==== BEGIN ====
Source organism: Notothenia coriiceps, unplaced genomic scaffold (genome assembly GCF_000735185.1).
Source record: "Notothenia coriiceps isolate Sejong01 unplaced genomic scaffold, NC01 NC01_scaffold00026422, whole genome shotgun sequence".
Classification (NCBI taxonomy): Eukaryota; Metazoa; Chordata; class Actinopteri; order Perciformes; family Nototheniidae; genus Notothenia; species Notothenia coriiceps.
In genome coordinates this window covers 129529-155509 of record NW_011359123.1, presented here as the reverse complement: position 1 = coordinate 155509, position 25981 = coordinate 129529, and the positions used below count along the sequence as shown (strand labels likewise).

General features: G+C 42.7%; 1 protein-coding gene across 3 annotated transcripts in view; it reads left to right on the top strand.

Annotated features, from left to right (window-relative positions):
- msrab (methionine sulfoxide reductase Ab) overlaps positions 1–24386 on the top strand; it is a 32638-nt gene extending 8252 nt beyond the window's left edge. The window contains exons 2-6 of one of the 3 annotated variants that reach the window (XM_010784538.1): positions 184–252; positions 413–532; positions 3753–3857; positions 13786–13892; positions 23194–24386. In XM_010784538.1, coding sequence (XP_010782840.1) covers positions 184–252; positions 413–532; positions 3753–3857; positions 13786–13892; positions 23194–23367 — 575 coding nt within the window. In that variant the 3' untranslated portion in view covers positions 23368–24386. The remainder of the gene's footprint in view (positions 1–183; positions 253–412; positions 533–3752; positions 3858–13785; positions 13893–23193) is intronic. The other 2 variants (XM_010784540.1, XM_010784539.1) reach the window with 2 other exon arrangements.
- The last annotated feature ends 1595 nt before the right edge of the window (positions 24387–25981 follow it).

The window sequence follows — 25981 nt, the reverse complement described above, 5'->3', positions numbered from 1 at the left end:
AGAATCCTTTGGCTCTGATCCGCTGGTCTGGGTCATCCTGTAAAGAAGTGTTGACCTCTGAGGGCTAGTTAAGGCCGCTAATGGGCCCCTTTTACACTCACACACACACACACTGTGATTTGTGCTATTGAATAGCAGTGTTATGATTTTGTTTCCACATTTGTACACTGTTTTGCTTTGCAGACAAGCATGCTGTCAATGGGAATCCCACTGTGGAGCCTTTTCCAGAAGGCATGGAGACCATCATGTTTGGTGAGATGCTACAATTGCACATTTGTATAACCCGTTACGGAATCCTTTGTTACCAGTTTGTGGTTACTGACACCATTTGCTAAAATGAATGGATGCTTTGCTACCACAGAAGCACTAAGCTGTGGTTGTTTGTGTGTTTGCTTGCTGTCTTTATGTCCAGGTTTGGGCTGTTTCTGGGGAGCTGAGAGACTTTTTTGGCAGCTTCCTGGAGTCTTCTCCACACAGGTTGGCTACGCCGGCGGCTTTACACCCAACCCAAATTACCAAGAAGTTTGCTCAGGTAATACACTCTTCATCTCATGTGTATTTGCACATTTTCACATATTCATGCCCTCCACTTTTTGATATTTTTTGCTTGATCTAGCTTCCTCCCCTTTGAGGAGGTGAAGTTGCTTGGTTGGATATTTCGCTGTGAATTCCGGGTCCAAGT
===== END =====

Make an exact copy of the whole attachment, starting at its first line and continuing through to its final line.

Source organism: Notothenia coriiceps, unplaced genomic scaffold (genome assembly GCF_000735185.1).
Source record: "Notothenia coriiceps isolate Sejong01 unplaced genomic scaffold, NC01 NC01_scaffold00026422, whole genome shotgun sequence".
Classification (NCBI taxonomy): Eukaryota; Metazoa; Chordata; class Actinopteri; order Perciformes; family Nototheniidae; genus Notothenia; species Notothenia coriiceps.
In genome coordinates this window covers 129529-155509 of record NW_011359123.1, presented here as the reverse complement: position 1 = coordinate 155509, position 25981 = coordinate 129529, and the positions used below count along the sequence as shown (strand labels likewise).

General features: G+C 42.7%; 1 protein-coding gene across 3 annotated transcripts in view; it reads left to right on the top strand.

Annotated features, from left to right (window-relative positions):
- msrab (methionine sulfoxide reductase Ab) overlaps positions 1–24386 on the top strand; it is a 32638-nt gene extending 8252 nt beyond the window's left edge. The window contains exons 2-6 of one of the 3 annotated variants that reach the window (XM_010784538.1): positions 184–252; positions 413–532; positions 3753–3857; positions 13786–13892; positions 23194–24386. In XM_010784538.1, coding sequence (XP_010782840.1) covers positions 184–252; positions 413–532; positions 3753–3857; positions 13786–13892; positions 23194–23367 — 575 coding nt within the window. In that variant the 3' untranslated portion in view covers positions 23368–24386. The remainder of the gene's footprint in view (positions 1–183; positions 253–412; positions 533–3752; positions 3858–13785; positions 13893–23193) is intronic. The other 2 variants (XM_010784540.1, XM_010784539.1) reach the window with 2 other exon arrangements.
- The last annotated feature ends 1595 nt before the right edge of the window (positions 24387–25981 follow it).

The window sequence follows — 25981 nt, the reverse complement described above, 5'->3', positions numbered from 1 at the left end:
AGAATCCTTTGGCTCTGATCCGCTGGTCTGGGTCATCCTGTAAAGAAGTGTTGACCTCTGAGGGCTAGTTAAGGCCGCTAATGGGCCCCTTTTACACTCACACACACACACACTGTGATTTGTGCTATTGAATAGCAGTGTTATGATTTTGTTTCCACATTTGTACACTGTTTTGCTTTGCAGACAAGCATGCTGTCAATGGGAATCCCACTGTGGAGCCTTTTCCAGAAGGCATGGAGACCATCATGTTTGGTGAGATGCTACAATTGCACATTTGTATAACCCGTTACGGAATCCTTTGTTACCAGTTTGTGGTTACTGACACCATTTGCTAAAATGAATGGATGCTTTGCTACCACAGAAGCACTAAGCTGTGGTTGTTTGTGTGTTTGCTTGCTGTCTTTATGTCCAGGTTTGGGCTGTTTCTGGGGAGCTGAGAGACTTTTTTGGCAGCTTCCTGGAGTCTTCTCCACACAGGTTGGCTACGCCGGCGGCTTTACACCCAACCCAAATTACCAAGAAGTTTGCTCAGGTAATACACTCTTCATCTCATGTGTATTTGCACATTTTCACATATTCATGCCCTCCACTTTTTGATATTTTTTGCTTGATCTAGCTTCCTCCCCTTTGAGGAGGTGAAGTTGCTTGGTTGGATATTTCGCTGTGAATTCCGGGTCCAAGT